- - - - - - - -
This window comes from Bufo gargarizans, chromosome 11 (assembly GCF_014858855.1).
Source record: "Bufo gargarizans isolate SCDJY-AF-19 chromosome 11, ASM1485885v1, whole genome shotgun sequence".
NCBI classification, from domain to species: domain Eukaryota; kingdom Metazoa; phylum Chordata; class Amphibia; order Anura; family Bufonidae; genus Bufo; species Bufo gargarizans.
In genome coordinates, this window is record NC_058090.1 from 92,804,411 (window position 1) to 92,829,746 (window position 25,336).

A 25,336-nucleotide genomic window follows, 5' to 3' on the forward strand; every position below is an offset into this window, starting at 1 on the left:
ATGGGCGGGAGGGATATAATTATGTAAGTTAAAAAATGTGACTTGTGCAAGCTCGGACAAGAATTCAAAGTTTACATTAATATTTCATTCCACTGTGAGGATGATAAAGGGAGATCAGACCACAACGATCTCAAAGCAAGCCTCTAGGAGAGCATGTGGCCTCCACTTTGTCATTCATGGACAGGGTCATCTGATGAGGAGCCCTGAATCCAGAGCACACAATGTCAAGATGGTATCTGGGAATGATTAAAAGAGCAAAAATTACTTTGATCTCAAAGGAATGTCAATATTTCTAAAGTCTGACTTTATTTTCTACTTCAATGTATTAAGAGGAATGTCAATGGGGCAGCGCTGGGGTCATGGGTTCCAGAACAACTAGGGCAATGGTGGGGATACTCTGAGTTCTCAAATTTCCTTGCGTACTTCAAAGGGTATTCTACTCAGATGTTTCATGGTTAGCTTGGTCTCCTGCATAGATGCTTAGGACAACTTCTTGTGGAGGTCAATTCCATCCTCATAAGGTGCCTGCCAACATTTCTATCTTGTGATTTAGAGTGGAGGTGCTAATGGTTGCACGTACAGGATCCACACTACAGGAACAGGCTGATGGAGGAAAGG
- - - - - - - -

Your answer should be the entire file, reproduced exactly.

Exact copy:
This window comes from Bufo gargarizans, chromosome 11 (assembly GCF_014858855.1).
Source record: "Bufo gargarizans isolate SCDJY-AF-19 chromosome 11, ASM1485885v1, whole genome shotgun sequence".
NCBI classification, from domain to species: domain Eukaryota; kingdom Metazoa; phylum Chordata; class Amphibia; order Anura; family Bufonidae; genus Bufo; species Bufo gargarizans.
In genome coordinates, this window is record NC_058090.1 from 92,804,411 (window position 1) to 92,829,746 (window position 25,336).

A 25,336-nucleotide genomic window follows, 5' to 3' on the forward strand; every position below is an offset into this window, starting at 1 on the left:
ATGGGCGGGAGGGATATAATTATGTAAGTTAAAAAATGTGACTTGTGCAAGCTCGGACAAGAATTCAAAGTTTACATTAATATTTCATTCCACTGTGAGGATGATAAAGGGAGATCAGACCACAACGATCTCAAAGCAAGCCTCTAGGAGAGCATGTGGCCTCCACTTTGTCATTCATGGACAGGGTCATCTGATGAGGAGCCCTGAATCCAGAGCACACAATGTCAAGATGGTATCTGGGAATGATTAAAAGAGCAAAAATTACTTTGATCTCAAAGGAATGTCAATATTTCTAAAGTCTGACTTTATTTTCTACTTCAATGTATTAAGAGGAATGTCAATGGGGCAGCGCTGGGGTCATGGGTTCCAGAACAACTAGGGCAATGGTGGGGATACTCTGAGTTCTCAAATTTCCTTGCGTACTTCAAAGGGTATTCTACTCAGATGTTTCATGGTTAGCTTGGTCTCCTGCATAGATGCTTAGGACAACTTCTTGTGGAGGTCAATTCCATCCTCATAAGGTGCCTGCCAACATTTCTATCTTGTGATTTAGAGTGGAGGTGCTAATGGTTGCACGTACAGGATCCACACTACAGGAACAGGCTGATGGAGGAAAGG